Project:Toolchain/time64 migration

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Traditional time_t. is 32-bit and is subject to the Y2038 problem. glibc 2.34 onwards supports opting-in to a 64-bit time_t which allows handling time beyond Y2038.

This page discusses how to handle the migration for (32-bit) systems affected by this, including non-glibc environments. 64-bit systems are not affected.

Mixing 32-bit time_t and 64-bit time_t is a recipe for disaster where time_t is exposed in a public API and the consumer/provider are mismatched e.g. net-misc/wget with net-libs/gnutls in bug #828001. This is actually a problem with Large File Support (LFS) too but it seems to happen far less frequently there, or it was minimised by LARGEFILE_SOURCE allowing dual ABI in packages.

For 32-bit arches, we need to coordinate flipping glibc systems over to use 64-bit time_t using CPPFLAGS="-D_TIME_BITS=64" (note that not all packages may support/respect CPPFLAGS). Again, 64-bit arches are already fine.


Notes in no particular order:




  • musl upstream already migrated to pure 64-bit time_t in 1.2.0
  • Upstream notes
  • Need to check how/if at all we handled it in Gentoo
  • Check whether there's more work to be done to ensure user systems are in a consistent state
  • 1.2.0 was added on 2020-02-25 and 1.2.1 (first of 1.2.x) was stabled on 2020-08-20.
    • Possible user systems are in an inconsistent state given we've not rebuilt / news item'd for this?


  • We may want to compare with how Large File Support (LFS) / FILE_OFFSET_BITS has been handled
  • Much more mature support
  • bug #471102 tracks progress in Gentoo
  • Meson already adds this as required
  • autoconf has AC_SYS_LARGEFILE which things should be using (but may not be!)
  • We have append-lfs-flags (and filter-lfs-flags) in flag-o-matic.eclass

Possible solutions

Rebuild after profile change

This would need adjustment for the autoconf cache variable ac_cv_type_time_t_y2038 as well if/when we backport the upstream commit for AC_SYS_LARGEFILE.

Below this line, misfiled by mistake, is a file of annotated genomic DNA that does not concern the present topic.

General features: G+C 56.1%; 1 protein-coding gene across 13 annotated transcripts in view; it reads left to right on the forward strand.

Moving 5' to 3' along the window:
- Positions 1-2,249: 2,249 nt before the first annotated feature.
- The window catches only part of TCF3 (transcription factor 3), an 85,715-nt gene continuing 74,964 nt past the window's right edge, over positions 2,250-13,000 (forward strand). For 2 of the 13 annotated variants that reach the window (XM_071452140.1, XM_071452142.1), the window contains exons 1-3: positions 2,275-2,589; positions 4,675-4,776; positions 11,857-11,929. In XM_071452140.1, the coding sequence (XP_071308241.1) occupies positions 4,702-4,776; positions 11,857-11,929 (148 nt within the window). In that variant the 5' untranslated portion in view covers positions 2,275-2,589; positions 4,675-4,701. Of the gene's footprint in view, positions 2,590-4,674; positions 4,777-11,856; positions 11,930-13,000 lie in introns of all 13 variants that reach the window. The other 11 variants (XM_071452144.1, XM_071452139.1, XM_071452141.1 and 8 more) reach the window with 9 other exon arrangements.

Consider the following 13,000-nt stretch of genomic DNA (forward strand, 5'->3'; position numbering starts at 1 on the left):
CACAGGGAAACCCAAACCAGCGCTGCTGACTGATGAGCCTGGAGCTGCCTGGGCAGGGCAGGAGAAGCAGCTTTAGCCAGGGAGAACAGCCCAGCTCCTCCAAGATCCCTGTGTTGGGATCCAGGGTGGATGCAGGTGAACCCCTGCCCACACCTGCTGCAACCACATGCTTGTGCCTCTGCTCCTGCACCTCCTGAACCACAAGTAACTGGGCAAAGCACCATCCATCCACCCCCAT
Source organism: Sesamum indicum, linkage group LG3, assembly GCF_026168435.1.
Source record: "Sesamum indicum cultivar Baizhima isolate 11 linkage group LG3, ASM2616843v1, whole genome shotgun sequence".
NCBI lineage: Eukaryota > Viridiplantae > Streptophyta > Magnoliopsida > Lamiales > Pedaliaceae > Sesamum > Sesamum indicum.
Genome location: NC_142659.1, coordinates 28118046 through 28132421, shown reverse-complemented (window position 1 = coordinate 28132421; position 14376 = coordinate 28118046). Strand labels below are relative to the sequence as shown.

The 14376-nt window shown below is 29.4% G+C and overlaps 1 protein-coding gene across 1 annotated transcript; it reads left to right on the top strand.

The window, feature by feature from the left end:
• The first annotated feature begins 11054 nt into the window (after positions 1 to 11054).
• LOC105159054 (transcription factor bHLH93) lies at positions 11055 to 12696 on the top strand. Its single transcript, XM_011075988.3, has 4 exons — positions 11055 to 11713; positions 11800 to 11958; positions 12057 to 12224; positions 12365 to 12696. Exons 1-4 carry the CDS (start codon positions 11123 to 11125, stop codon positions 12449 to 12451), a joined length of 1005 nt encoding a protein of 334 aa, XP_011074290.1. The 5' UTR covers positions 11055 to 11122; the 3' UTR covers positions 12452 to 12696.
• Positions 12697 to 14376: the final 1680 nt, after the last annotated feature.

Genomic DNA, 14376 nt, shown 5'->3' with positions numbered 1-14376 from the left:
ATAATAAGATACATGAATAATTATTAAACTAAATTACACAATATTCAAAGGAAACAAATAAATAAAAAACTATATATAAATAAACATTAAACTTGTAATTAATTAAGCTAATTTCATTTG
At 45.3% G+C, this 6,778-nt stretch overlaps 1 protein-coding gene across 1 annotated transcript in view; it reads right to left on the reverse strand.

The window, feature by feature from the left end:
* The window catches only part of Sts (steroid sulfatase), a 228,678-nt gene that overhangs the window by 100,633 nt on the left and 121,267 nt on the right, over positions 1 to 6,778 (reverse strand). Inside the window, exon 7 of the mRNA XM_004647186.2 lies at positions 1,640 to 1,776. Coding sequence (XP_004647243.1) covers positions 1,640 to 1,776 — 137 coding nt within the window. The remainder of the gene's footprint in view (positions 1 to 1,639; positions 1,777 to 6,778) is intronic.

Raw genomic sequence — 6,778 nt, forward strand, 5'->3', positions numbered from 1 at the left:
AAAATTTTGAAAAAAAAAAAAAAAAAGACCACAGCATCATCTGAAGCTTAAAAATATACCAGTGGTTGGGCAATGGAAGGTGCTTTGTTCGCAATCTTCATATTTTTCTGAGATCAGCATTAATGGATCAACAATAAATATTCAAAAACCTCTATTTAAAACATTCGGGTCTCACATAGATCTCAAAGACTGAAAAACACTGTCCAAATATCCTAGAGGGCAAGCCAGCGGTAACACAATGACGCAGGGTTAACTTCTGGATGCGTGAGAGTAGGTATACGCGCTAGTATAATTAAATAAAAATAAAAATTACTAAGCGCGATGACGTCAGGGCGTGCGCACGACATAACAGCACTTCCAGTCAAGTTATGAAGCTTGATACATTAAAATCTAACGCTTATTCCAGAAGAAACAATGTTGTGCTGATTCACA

• In current profiles, set gl_cv_type_time_t_bits_macro=no to prevent gnulib autoconf macro from automatically adding -D_TIME_BITS=64 (done)
  • In new profile, add CPPFLAGS="-D_FILE_OFFSET_BITS=64 -D_TIME_BITS=64" (do CFLAGS instead given insufficient packages respect CPPFLAGS).
  • Advise users to adjust custom CPPFLAGS if necessary, and rebuild @world after switching profiles.
Not everyone is using autoconf or even passing flags correctly. A safer, though probably more controversial way would be to force changed defaults in gcc and glibc.

Revbump ebuilds

  • In packages where time_t is utilized, revbump and add append-cppflags -D_FILE_OFFSET_BITS=64 -D_TIME_BITS=64.
  • This doesn't ensure that libraries and their consumers get rebuilt together, but it should work out in the end.
  • Presumably, we'd have a large package.mask for this.

time64 USE flag

  • Add USE=time64 masked everywhere
  • May need lots of eautoreconf (after patching autoconf)
  • Lots of --enable-year2038 added to econfs
  • Unmask on to-be-created features/time64 profile
  • Allows expressing dependencies on time64ness to help rebuild order
  • Allows adding machinery to ebuilds at our own pace, then create new profiles when ready
  • Doesn't cause churn to 64-bit arches


Solution Consistency during migration Minimises disruption to bystander/unaffected users (64-bit arches) Amount of manual labor needed Avoids flag day
Rebuild after profile change (just changes cache variables) Provides no guarantees of correct rebuild order and may require several rebuilds to ensure consistent ABI. The change is invisible to these users as they already have 64-bit support and won't be changing profiles. Not much at all. No
Revbump ebuilds to add time64 CFLAGS Provides no guarantees of correct rebuild order and may require several rebuilds to ensure consistent ABI. All users, even those unaffected, have to rebuild. Lots of ebuild churn. We can make the changes gradually, by traversing leaf packages, and building up to libraries.
time64 USE flag If dependencies are expressed correctly, we can ensure libraries gain time64 support before consumers, and we can use use= deps to enforce correctness. The USE flag will be masked on irrelevant profiles so only --newuse (-N) users will be affected. A lot of work modifying many ebuilds, especially if we're going to get the dependencies right, which is the advantage from this option... We'd need a flag day to one day remove the time64 flag, but not just to add it.